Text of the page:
It’s what determines hair growth and fat deposits and all of that. But before then, all kids are kind of really similar, right? Like they might have a penis, they might have a vagina, they’re not really all that useful. So question, are we blocking puberty and trans kids to give them time, like more time to think about and explore?
Because essentially, if they want to start hormone therapy, it’s going to be easier if they have not gone through puberty with different hormones than their intended hormone therapy. Right? So like if we do puberty blockers for a child who was assigned male at birth, and then they go on to do like an estrogen hormone therapy, when they’re older, they’re going to have a much better chance of naturally developing breast tissue, of naturally widening their hips.
Like things like that, that estrogen is going to influence versus if they’ve already gone through this whole like testosterone shit show that boys go through. It’s like, it changes the way that that works later. Okay. Yeah. And yeah, it’s like a way to give them some time to think through things and make plans and do it safely.
Cool. Yeah. Anyway.
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So that was a really long introduction to puberty. Woo. Okay. So puberty is ruled by hormones and this is really interesting. So breast development is usually the first sign of puberty. For those of us with a vagina. You don’t start bleeding the second your ovaries get turned on. And this begins typically between the ages of 8 and 13, your first signs of puberty.
Which is getting younger and younger as we get, a whole other episode, as we evolve more, we’re starting to see. Could it be something in the water or are we just too damn healthy? Should we not give our kids Flintstone vitamins to let them be all they can be? Because it’s throwing them into puberty too soon.
We don’t know, but it is a fact that it used to be more like 10 to 13, and now it’s like 8 to 13. So as the average. Yeah. Kids experience that even younger. Yes. And the first hormone that we see influencing that is estrogen, and that actually controls the growth of your milk duct. Did you know that? Cause I did not.
Well, I assume that because when we, when we give people birth control pills that are high estrogen, we will often see breast changes there. You know, in people that are already, they’ve already gone through puberty and then we give them birth control pills and their breasts increase a cup size. Same with pregnancy, you know, when you have all the estrogen floating around in your body.
So I assumed, but it’s good to know that my assumption is correct. Well, it’s interesting. So estrogen controls the growth of, you know, your milk tubes essentially, but progesterone controls the growth of like your lobules and your glandular tissue. So the first thing we have growing our milk tubes, our milk ducts, and the first things we’ll see is like, you know, maybe some nipple changes, maybe a little bit of size change, some tenderness, and then your body at that point is going to start storing more fat on your chest.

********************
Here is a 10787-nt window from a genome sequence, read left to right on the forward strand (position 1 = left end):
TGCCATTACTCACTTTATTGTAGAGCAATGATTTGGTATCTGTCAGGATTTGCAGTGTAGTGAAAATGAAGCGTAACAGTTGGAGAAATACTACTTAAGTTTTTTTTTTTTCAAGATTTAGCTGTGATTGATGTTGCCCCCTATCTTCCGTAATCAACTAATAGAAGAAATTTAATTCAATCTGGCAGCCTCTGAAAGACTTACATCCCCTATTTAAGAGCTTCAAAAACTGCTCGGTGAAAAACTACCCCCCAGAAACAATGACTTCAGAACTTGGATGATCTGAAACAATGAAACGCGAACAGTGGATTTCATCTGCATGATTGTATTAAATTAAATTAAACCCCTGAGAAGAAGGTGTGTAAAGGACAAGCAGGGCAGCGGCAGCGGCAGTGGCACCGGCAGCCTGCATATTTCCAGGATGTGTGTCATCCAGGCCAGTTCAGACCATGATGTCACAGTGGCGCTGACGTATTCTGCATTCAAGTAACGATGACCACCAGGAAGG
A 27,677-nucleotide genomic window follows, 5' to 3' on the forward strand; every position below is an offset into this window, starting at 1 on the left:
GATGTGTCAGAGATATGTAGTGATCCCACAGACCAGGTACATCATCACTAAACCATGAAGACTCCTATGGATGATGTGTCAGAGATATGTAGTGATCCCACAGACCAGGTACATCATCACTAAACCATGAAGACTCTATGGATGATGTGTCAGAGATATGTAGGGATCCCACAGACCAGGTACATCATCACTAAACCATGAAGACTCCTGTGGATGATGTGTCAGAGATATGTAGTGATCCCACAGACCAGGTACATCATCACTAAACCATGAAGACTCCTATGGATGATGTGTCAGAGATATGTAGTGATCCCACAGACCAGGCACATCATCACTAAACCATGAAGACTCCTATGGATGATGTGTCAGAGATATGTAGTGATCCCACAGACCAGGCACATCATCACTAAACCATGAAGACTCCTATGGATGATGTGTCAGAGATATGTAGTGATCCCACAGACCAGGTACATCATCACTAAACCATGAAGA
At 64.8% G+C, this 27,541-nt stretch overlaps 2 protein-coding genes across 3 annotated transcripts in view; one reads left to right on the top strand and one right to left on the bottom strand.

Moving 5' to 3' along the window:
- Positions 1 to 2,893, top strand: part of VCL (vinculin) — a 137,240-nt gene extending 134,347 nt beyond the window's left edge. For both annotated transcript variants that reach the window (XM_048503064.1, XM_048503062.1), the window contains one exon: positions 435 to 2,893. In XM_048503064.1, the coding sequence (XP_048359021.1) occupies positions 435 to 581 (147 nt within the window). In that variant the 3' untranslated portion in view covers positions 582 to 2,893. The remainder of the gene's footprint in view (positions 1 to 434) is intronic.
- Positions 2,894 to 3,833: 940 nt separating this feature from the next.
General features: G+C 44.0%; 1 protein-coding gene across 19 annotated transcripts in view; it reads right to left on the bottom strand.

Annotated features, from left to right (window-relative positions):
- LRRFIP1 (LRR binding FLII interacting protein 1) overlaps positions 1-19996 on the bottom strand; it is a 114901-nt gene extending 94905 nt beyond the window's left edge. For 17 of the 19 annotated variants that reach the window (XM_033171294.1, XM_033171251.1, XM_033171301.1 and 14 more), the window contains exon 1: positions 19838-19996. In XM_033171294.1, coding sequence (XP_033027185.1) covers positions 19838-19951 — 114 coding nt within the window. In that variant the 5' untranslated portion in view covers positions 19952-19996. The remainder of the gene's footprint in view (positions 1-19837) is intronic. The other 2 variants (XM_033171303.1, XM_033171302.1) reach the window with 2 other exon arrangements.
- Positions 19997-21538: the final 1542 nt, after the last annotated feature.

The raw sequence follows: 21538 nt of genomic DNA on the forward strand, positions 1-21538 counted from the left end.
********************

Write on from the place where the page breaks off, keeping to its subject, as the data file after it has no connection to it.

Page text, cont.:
And that’s usually the first culprit to blame for size changes is the fat. And then, you know, as we get closer to our first period, right. That’s when we start to see more of the like lobes growing because we’re seeing progesterone coming to play. Interesting. Yeah. And the whole process of this initial development takes about four years of consistent hormonal messaging.
Or for me, it took 10 years. Well, it’s not the only stage in development though. Right? So the interesting thing is that your breasts then continue to develop past this primary stage until you’re about 18 or 20 years old, but it slows down and what influences that is your monthly menstruation. Your monthly rise of estrogen and progesterone.
Yeah. So every time you cycle your body gets more and more towards trying to find a mate. I mean, we do it by being soft and squishy in all the right places, every month. Your uterus is like, what if we had a baby and I redecorated? Your breasts do that too. Your breasts are like, I see that you once again, failed to get pregnant this cycle.
So we will, we will deflate and then we will actually pump it up even more and make you more voluptuous. So you should go find one, finally. You’re welcome. So essentially the continuation of breast development past puberty, you know, is then what’s causing our symptoms of PMS that involve the breasts, like the tenderness and the soreness and getting a little bit fuller.
So anyway, you know, just everything is in cahoots to have that baby every month. And I feel that so hard in my body. You know, there’s all these, I don’t know if we’re going to talk about this today. Probably not, but there is some research that shows that older women, so like 35 plus, their bodies do crazy things to just try to squeak one more out, like twins.